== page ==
Yep, you read that title correctly. I'm writing about the Hyundai Premium Outlets in Songdo, Incheon, South Korea. Maybe you're thinking to yourself that this seems like quite a departure for us here at Visa-Vis. And I would agree. Neither Zac nor I enjoy shopping and what's more, neither of us need anything. We just replaced some worn clothes while we were in Portland and anything that we purchase means ridding ourselves of another item in our bags. So that purchase better be necessary and useful.
So what, exactly, drove us to walk 40 minutes each direction to the Hyundai Premium Outlets in Songdo, South Korea? I wish I had a better answer than we wanted something to do without getting on public transport. We're house sitting in Songdo and were feeling a bit cooped up. The air quality has been bad and made it so we didn't want to leave the house, but there was a break and things seemed to be clearing up.
So off we went on our little walk and found the shops as promised. The first thing we noticed is there are some pretty high end retailers here - Bottega Veneta, Henry Beguelin, Bally, and on and on. Then there's the usual labels found at these sorts of places - Calvin Klein, Benetton, Ralph Lauren, etc. From the outside this appears to be just like any other outlet mall you've ever been to. Except that the architecture is not the usual American style. It's modern and white and grey, multi-storied and in a big square that loops you around and around and up and up to the other floors. The other thing that makes this different than an American outlet mall; there are shops and restaurants/cafes in the basement. That never happens in the states but underground shopping is totally a thing here in South Korea.
As soon as we arrived our senses were assaulted - there was some sort of all female band dressed in short blue satin shorts with sort-of cowboy hats on playing brass instruments while people dressed in bright yellow smily face orbs and dark leggings danced on. The music was blasting and shoppers with children were standing around apparently loving the entire spectacle. We tried to escape as quickly as possible and head somewhere a little less noisy and a little less filled with people dressed in costume (I sort of have a phobia about costume dressing).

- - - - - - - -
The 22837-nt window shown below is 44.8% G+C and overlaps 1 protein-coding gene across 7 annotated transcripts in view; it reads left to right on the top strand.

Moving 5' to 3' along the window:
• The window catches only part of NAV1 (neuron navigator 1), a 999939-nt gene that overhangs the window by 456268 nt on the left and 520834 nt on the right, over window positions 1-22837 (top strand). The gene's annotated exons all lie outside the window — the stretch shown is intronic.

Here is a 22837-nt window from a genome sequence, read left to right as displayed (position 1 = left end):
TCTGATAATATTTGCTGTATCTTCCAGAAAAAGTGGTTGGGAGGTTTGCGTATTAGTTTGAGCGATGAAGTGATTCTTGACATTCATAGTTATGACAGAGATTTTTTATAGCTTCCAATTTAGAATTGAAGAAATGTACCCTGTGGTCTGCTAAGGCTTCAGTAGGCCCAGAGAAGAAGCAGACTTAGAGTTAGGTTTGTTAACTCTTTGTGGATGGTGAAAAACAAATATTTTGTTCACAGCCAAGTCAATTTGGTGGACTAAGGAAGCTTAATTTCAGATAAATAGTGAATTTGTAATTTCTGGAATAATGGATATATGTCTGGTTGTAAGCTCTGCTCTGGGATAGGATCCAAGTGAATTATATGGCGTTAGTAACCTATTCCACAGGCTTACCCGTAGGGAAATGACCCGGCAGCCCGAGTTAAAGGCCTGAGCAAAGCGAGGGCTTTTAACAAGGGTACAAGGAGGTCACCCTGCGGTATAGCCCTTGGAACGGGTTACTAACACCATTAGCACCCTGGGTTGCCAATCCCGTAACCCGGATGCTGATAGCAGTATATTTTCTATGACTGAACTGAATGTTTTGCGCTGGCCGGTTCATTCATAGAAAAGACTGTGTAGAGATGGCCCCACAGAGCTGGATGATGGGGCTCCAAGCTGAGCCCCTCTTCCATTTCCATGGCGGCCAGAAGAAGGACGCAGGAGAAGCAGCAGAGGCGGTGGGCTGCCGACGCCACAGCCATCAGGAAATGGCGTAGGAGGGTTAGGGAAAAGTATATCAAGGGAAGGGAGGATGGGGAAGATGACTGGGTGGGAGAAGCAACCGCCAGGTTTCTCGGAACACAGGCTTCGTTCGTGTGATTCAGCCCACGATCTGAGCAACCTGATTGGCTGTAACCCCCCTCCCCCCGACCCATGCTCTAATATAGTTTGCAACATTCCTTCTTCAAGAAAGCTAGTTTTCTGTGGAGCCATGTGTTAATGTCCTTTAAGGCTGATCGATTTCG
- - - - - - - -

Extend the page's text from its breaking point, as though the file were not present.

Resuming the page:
Unfortunately, there isn't much that's quiet about South Korea. At least when it comes to being out in public or shopping. At the grocery store you are assaulted with loud announcements from the fishmonger or meat counter that blare over already excruciatingly loud music. And in some of the stores at the outlet mall, we were met with sales associates yelling about sales or whatever over the loudspeaker and families of people yelling to one another across the aisles. It was an absolute assault on our ears and made for a very interesting shopping experience (we both sort of freaked out and headed for the higher end shops that would certainly not be hawking their wears over the Janet Jackson headset of an employee).
And so it was that we found ourselves in and out of shops both loud and silent and getting into the groove of shopping in South Korea. But then we realized we were thirsty and I remembered hearing there were several good bakeries at the mall. These were elusive to us until we wandered into the subterranean expanse of more stores and what felt like a food court. We sated ourselves with a delightful juice from Joe & the Juice and then followed everyone else's lead and queued for a baked good that we knew nothing about. It turns out the bakery was called SamSong and they made amazing buns of sorts. I indulged in a corn and corn creamed filled delight and Zac had a savory veggie filled bun. These were light as air and both combined cost less than the juice did.
After filling ourselves with these treats and feeling continually overwhelmed by the cacophony of sounds around us, we decided our time was up at the outlet mall and began the walk home. As we were leaving, the line of cars to get into the parking lot was wrapped around the block.